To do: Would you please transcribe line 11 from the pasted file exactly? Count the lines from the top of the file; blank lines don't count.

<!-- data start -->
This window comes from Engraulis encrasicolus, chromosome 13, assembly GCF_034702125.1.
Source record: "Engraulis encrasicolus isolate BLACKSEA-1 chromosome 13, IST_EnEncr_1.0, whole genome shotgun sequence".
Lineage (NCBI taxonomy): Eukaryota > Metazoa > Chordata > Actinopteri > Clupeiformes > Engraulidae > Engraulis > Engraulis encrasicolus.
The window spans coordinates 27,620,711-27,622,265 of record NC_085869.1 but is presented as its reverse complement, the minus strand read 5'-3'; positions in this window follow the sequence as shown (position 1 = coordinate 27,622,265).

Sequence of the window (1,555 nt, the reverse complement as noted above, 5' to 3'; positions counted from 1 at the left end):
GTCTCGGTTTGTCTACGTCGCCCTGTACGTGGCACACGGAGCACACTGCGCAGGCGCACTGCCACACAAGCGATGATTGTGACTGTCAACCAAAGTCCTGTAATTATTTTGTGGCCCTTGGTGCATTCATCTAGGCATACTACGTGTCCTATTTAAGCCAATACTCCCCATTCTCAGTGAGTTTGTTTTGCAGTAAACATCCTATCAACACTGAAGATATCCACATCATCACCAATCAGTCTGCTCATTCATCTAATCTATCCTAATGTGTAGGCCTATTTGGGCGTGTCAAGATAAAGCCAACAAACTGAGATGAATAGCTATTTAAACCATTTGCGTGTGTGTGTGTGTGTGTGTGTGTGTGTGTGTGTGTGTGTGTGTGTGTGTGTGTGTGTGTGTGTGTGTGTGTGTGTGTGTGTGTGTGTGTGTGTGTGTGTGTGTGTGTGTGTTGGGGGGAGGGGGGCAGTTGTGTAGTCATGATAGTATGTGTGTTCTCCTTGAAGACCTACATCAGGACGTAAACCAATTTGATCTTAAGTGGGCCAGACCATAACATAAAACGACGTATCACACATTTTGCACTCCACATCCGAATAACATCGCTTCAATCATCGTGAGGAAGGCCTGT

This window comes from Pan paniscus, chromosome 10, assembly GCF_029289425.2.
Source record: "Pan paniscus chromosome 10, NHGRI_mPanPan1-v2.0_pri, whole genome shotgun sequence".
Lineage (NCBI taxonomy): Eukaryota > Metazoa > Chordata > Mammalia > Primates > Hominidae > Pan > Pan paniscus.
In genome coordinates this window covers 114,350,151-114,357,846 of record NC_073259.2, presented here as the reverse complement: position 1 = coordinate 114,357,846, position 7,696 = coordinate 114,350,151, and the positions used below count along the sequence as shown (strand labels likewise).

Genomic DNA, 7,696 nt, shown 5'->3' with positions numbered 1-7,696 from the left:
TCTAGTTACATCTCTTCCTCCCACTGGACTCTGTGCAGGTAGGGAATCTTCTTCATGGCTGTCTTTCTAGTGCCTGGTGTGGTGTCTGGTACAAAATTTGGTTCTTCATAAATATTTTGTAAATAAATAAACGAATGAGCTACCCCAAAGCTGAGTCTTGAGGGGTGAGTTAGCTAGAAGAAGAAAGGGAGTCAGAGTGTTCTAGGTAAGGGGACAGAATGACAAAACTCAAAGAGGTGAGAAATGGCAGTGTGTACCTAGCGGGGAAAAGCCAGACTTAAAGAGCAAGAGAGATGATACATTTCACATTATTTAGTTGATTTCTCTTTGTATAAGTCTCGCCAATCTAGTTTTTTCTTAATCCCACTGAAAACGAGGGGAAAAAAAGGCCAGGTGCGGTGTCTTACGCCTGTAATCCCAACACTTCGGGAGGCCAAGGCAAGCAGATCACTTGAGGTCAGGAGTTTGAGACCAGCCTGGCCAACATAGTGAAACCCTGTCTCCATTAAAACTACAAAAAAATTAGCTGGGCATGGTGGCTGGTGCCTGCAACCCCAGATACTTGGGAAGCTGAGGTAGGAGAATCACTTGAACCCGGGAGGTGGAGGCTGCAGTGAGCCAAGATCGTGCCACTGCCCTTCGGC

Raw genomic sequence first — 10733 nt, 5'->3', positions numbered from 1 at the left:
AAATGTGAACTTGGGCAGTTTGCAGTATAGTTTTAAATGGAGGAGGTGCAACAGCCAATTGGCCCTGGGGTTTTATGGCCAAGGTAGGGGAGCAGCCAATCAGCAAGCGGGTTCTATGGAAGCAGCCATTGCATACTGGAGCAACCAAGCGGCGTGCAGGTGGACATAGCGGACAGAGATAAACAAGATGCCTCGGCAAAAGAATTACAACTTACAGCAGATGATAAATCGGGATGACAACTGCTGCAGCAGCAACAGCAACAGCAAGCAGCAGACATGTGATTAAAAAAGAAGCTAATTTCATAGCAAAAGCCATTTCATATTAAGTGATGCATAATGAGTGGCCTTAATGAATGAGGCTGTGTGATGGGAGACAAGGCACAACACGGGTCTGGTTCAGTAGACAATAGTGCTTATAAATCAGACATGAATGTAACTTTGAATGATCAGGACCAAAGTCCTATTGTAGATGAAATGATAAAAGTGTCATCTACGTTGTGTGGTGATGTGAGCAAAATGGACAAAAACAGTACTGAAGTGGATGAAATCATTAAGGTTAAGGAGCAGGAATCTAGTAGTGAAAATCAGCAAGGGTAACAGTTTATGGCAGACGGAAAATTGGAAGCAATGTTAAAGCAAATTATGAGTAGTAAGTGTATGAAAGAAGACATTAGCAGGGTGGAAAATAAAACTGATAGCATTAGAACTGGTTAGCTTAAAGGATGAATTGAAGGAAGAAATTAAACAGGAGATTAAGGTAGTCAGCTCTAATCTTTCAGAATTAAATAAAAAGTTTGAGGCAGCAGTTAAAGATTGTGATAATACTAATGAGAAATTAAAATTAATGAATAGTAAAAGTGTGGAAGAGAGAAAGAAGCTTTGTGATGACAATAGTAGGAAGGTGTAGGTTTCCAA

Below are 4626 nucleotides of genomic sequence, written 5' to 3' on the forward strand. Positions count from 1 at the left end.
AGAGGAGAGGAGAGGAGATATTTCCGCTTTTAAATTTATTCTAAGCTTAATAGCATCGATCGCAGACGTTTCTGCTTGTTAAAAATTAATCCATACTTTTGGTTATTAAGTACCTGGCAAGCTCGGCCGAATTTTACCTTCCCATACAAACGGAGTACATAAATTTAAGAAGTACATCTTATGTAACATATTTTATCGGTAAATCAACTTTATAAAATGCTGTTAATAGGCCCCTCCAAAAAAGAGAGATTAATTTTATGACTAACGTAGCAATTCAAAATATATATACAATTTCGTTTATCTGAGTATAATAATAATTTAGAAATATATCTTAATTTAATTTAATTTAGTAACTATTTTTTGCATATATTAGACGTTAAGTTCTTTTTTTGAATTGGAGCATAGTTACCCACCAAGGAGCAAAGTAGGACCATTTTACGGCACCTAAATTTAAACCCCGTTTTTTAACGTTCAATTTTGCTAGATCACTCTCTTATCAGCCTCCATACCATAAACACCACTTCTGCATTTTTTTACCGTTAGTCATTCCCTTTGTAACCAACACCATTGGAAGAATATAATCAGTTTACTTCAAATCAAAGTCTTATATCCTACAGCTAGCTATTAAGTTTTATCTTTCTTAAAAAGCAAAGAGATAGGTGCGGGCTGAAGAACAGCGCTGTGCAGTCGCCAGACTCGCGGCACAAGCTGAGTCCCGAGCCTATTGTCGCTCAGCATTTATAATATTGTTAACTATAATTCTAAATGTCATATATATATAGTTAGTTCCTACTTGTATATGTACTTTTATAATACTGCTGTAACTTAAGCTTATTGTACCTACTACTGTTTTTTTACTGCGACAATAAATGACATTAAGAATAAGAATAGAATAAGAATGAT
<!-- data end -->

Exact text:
Genomic DNA, 7,696 nt, shown 5'->3' with positions numbered 1-7,696 from the left: